This begs the question of how a national organization that receives a “tip” about potential hazing is supposed to respond. Should every tip be immediately reported to the police? Given the definition of “knowledge,” reporting is only required when the hazing circumstances described “probably exist.” In other words, unless there is some reason to believe that a report of hazing has some legitimacy to it, there is likely no duty to notify the police of every single allegation of hazing a national organization hears about. However, there does appear to be an affirmative duty for anyone (who falls into one of the reporting categories described above) who hears about potential hazing to take the report seriously and do some investigation to determine whether it is a credible report. Finally, as with most things in life, when in doubt, it is best to error on the side of caution.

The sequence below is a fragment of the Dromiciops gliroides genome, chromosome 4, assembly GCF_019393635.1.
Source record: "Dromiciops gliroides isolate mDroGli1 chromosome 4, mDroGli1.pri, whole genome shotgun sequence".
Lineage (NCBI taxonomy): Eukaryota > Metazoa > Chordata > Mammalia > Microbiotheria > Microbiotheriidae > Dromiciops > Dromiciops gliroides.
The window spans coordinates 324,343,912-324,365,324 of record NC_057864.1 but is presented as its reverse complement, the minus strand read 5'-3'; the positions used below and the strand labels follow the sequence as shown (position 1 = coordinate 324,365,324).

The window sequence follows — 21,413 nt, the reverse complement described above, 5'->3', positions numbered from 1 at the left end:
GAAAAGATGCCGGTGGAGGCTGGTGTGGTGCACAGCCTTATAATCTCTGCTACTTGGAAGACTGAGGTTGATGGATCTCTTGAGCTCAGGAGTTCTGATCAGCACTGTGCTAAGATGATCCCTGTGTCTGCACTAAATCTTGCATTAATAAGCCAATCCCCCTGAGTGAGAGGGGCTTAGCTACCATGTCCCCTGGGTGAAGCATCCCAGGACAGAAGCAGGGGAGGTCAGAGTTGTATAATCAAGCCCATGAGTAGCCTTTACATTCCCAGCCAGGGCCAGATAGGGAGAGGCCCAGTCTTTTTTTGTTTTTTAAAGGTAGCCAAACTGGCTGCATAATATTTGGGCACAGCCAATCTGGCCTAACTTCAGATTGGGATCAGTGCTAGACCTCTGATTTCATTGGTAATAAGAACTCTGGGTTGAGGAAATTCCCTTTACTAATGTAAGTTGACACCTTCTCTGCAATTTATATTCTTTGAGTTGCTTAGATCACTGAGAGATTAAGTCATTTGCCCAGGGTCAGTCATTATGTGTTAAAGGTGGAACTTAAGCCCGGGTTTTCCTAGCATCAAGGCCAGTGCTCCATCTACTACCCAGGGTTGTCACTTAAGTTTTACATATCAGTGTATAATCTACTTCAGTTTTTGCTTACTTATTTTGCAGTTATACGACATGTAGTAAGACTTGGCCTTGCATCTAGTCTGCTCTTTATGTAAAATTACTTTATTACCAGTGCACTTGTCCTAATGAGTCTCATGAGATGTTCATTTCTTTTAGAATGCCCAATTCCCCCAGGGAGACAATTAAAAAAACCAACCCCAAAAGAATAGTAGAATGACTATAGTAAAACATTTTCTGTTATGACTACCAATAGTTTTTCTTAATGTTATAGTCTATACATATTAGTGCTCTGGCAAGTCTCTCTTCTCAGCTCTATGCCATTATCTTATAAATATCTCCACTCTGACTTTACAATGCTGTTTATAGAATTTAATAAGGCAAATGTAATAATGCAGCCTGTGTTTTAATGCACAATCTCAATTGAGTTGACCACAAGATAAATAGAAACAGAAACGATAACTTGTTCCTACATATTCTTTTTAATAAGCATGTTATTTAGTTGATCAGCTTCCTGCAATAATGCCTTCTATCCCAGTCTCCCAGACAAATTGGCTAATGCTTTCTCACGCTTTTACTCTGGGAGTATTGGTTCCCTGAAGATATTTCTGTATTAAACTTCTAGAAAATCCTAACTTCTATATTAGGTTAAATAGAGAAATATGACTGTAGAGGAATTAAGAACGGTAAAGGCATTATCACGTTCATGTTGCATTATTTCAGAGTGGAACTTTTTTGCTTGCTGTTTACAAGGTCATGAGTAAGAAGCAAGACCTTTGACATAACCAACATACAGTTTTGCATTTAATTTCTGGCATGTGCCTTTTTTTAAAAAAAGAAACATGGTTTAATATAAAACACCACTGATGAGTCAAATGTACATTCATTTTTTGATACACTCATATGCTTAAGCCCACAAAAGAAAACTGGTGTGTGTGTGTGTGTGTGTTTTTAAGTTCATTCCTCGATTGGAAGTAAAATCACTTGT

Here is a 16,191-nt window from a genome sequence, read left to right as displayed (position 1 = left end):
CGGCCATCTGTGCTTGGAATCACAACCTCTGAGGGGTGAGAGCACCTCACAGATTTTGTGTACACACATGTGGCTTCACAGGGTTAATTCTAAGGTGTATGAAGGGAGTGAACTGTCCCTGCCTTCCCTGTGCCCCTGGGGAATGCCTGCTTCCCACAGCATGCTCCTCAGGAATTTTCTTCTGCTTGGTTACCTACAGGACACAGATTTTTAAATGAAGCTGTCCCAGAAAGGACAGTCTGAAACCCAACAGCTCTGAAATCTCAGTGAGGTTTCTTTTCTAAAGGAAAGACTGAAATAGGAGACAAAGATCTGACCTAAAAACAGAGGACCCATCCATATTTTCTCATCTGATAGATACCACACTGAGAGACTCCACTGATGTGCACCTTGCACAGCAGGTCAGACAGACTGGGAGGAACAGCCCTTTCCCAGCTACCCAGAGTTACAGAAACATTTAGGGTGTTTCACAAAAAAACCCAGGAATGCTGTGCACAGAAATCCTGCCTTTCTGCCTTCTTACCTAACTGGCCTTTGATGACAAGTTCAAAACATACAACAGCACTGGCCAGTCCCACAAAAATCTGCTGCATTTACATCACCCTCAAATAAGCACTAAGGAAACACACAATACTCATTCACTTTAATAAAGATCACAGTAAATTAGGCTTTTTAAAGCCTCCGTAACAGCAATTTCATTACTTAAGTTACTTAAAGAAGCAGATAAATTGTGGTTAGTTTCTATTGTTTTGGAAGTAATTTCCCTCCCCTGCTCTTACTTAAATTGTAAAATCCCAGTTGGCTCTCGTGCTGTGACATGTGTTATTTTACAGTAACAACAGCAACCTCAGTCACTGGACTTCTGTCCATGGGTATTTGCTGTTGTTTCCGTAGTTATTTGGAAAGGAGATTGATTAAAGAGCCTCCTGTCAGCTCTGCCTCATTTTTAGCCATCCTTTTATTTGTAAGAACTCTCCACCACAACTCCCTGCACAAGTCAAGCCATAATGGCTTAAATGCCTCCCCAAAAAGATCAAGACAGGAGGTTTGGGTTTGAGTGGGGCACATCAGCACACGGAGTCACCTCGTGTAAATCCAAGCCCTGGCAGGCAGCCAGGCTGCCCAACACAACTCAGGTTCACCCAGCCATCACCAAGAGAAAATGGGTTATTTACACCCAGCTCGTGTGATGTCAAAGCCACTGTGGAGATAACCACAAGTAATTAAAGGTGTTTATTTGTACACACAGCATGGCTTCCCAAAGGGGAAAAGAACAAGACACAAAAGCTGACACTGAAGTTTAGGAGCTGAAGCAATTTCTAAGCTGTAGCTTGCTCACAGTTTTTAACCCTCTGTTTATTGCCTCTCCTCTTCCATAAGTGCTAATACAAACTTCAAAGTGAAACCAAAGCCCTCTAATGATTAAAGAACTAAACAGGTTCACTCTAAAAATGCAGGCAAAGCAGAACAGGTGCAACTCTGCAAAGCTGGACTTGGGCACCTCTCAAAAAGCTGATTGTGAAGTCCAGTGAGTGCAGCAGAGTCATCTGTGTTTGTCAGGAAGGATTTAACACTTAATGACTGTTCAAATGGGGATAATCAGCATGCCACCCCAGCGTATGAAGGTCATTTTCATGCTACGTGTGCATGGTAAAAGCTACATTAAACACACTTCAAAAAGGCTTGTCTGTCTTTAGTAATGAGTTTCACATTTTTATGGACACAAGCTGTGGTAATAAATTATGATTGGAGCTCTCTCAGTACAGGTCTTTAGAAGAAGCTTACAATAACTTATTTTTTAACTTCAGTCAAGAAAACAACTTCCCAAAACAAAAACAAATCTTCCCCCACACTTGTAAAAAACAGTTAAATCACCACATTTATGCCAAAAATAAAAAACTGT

|Definition of Hazing||Prohibited Actions (Hazing)||Potential Sanctions (Hazing)||Prohibited Actions (Reporting)||Potential Sanctions (Reporting)|
|Old Law||Any act or coercing another, including the victim, to do any act of initiation into any student or other organization that causes or creates a substantial risk of causing mental or physical harm to any person||1) Recklessly participating in the hazing of another person
Applies to: EveryoneAND2) Recklessly permitting the hazing of any person
Applies to: An administrator, employee, or faculty member
|Fourth Degree Misdemeanor
Max Fine: $250
Max Jail Time: 30 Days
|New Law||Any act or coercing another, including the victim, to do any act of initiation into any student or other organization OR ANY ACT TO CONTINUE OR REINSTATE MEMBERSHIP IN OR AFFILIATION WITH ANY STUDENT OR OTHER ORGANIZATION that causes or creates a substantial risk of causing mental or physical harm to any person, INCLUDING COERCING ANOTHER TO CONSUME ALCOHOL OR A DRUG OF ABUSE||1) Recklessly participating in the hazing of another person